Around the city

Getting Here

Hohhot has an airport with a growing number of flights.  It’s pretty convenient to travel to many of China’s other large cities.  If there isn’t a direct flight, the are numerous flights a day to Beijing and from there you can connect to just about anywhere.  There is one international flight to Ulanbatar.
I’ve also heard a direct flight to Taiwan has begun (Jan 2014)
Discounted tickets can be found on ctrip, elong and qunar.
There are two train stations in Hohhot with a third one in the works in the coming years.  The rail system can get you to/from pretty much anywhere you want to go in China.
There are also 2 long-distance bus stations. Buses go to a few relatively close large cities outside Inner Mongolia, but you can travel by bus to almost anywhere within the province.  A recent change (Nov 2012) is that you must present the passport numbers for every individual buying a bus ticket.  This means one friend can’t go to buy all the tickets unless he/she also takes the passports numbers for the whole group.
Airport transportation
Taxis are available from the airport and a somewhat recent change is that they no longer overcharge. They now have to use their meter. There is also an airport bus. Tickets are 10 RMB. It goes to the city square, but makes stops along XIn Hua as passengers request.

Getting Around Once You Arrive

There are 5 main options for getting around the city once you’re here:  taxi, bus, private car, bicycle/electric bike, and your feet!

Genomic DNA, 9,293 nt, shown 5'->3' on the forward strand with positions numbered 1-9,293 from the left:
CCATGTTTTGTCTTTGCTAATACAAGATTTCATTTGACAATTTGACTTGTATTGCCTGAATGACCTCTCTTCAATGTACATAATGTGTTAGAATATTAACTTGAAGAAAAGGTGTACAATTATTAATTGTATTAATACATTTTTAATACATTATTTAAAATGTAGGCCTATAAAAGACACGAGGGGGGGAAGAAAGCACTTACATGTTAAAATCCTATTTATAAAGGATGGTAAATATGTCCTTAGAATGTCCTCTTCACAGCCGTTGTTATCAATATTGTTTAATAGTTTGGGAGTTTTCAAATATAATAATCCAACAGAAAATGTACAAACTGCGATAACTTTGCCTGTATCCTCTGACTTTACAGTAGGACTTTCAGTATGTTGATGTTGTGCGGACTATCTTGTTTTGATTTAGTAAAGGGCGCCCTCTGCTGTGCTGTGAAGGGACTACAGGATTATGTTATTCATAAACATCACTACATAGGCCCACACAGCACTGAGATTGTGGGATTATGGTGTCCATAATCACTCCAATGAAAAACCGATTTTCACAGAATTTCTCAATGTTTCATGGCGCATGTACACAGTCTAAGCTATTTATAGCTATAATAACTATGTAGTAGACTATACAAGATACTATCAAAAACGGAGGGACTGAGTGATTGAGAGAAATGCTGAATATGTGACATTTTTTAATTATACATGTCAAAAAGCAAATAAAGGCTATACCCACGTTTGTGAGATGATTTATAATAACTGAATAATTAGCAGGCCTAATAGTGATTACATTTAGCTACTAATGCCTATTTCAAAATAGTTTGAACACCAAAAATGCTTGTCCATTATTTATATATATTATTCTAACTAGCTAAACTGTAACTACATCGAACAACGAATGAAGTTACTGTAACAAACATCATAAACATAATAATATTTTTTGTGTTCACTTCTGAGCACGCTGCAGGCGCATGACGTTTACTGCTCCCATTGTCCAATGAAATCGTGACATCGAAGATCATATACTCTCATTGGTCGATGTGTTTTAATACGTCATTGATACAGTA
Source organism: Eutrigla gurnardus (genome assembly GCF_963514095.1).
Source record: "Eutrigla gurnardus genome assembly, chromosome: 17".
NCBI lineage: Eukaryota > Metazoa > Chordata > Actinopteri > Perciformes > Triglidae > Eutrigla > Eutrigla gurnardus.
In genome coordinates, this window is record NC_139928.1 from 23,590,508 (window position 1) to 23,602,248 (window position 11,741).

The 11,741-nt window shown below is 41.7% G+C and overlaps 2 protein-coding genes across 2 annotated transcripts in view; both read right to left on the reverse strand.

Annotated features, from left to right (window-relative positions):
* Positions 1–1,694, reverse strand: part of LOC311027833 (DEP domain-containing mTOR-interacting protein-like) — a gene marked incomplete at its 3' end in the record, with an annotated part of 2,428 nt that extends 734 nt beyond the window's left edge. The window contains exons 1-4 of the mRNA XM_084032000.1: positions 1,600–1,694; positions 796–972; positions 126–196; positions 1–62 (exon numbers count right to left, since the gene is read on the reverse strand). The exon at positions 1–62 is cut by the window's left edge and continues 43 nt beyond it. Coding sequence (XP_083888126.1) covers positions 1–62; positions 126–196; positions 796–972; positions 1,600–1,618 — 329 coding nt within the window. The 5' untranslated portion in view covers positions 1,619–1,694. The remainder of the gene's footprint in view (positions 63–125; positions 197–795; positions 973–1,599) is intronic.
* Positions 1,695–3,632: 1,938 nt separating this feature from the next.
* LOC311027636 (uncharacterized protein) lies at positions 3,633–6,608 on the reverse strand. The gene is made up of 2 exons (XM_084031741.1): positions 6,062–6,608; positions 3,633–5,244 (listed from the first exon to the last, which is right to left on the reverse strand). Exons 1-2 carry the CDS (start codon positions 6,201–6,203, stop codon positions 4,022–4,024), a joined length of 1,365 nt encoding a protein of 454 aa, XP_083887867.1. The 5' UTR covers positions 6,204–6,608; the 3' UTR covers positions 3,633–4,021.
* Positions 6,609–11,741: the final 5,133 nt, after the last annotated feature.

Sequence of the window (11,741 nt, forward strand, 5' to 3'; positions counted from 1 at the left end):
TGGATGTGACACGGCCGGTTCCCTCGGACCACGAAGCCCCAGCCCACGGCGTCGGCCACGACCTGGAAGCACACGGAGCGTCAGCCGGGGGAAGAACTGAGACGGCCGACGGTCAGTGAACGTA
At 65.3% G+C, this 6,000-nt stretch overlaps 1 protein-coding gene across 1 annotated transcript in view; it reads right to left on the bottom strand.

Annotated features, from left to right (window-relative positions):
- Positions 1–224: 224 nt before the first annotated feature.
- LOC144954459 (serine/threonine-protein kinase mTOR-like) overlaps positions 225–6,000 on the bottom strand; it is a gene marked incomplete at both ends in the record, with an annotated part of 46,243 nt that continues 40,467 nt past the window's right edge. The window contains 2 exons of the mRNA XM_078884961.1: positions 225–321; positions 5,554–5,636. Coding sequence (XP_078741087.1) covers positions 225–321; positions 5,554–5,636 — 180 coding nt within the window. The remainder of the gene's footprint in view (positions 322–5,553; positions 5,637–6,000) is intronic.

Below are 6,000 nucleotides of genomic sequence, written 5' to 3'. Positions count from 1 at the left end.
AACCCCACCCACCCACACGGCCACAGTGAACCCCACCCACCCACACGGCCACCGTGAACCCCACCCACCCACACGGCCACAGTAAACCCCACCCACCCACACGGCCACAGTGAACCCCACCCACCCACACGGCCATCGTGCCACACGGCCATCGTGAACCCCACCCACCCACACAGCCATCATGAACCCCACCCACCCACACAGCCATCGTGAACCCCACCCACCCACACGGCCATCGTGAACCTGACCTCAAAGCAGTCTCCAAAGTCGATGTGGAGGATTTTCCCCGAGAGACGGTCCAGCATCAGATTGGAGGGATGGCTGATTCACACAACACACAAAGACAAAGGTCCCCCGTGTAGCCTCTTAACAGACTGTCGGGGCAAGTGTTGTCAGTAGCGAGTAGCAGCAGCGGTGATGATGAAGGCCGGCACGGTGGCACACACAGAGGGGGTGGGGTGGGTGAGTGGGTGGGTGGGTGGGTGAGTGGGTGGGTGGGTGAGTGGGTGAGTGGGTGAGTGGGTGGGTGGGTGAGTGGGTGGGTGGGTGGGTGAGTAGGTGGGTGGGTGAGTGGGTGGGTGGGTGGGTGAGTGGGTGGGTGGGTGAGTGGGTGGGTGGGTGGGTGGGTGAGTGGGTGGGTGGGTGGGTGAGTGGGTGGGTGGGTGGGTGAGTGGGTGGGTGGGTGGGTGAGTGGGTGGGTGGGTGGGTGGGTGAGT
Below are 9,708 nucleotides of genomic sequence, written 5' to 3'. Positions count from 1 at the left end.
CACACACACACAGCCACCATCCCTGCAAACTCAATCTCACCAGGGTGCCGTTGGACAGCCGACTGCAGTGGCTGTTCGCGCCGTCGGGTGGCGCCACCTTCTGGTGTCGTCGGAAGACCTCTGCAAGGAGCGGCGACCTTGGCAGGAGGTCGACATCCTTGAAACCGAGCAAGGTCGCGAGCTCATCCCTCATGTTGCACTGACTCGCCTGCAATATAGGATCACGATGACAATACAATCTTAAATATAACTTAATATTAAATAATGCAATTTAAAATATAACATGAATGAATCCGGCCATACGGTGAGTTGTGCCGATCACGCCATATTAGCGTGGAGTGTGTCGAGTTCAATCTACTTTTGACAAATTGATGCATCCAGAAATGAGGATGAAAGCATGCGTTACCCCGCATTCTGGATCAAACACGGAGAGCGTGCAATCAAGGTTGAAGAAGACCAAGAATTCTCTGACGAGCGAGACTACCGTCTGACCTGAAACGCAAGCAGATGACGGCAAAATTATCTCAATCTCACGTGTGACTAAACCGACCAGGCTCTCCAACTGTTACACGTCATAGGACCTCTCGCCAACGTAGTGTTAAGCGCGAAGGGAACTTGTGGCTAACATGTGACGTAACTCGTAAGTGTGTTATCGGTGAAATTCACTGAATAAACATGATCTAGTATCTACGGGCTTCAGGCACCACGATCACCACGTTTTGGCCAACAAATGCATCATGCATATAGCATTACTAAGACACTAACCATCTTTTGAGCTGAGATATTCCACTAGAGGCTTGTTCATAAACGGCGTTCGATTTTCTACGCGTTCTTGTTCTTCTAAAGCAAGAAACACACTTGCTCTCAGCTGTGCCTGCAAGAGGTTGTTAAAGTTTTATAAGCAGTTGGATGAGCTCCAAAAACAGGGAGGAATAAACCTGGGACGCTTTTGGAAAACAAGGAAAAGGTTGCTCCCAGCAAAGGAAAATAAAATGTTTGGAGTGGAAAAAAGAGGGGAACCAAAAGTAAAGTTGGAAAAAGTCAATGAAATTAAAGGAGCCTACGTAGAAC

The traffic in Hohhot is TERRIBLE.  Be prepared for it to take longer that you anticipated to get anywhere.
Taxis start at 8 RMB but it is often difficult to find one.  This is especially true when the weather is bad and they are in higher demand.  Often taxis who are already carrying a passenger will stop and ask where you are going and will pick you up also if it’s in the same direction.  In the case that you share a taxi generally both parties pay the full fare (no discount for riding together).  Be advised that very few taxi drivers speak English.
Buses are 1 RMB except for a few buses that are free as part of a new “green” initiative.  They are crowded especially at peak hours.  Because the buses often get held up at the same intersection, they often end up all together.  (Meaning 3 of the same number arrive at the same time and then not again for half an hour or so instead of coming 10-15 minutes apart).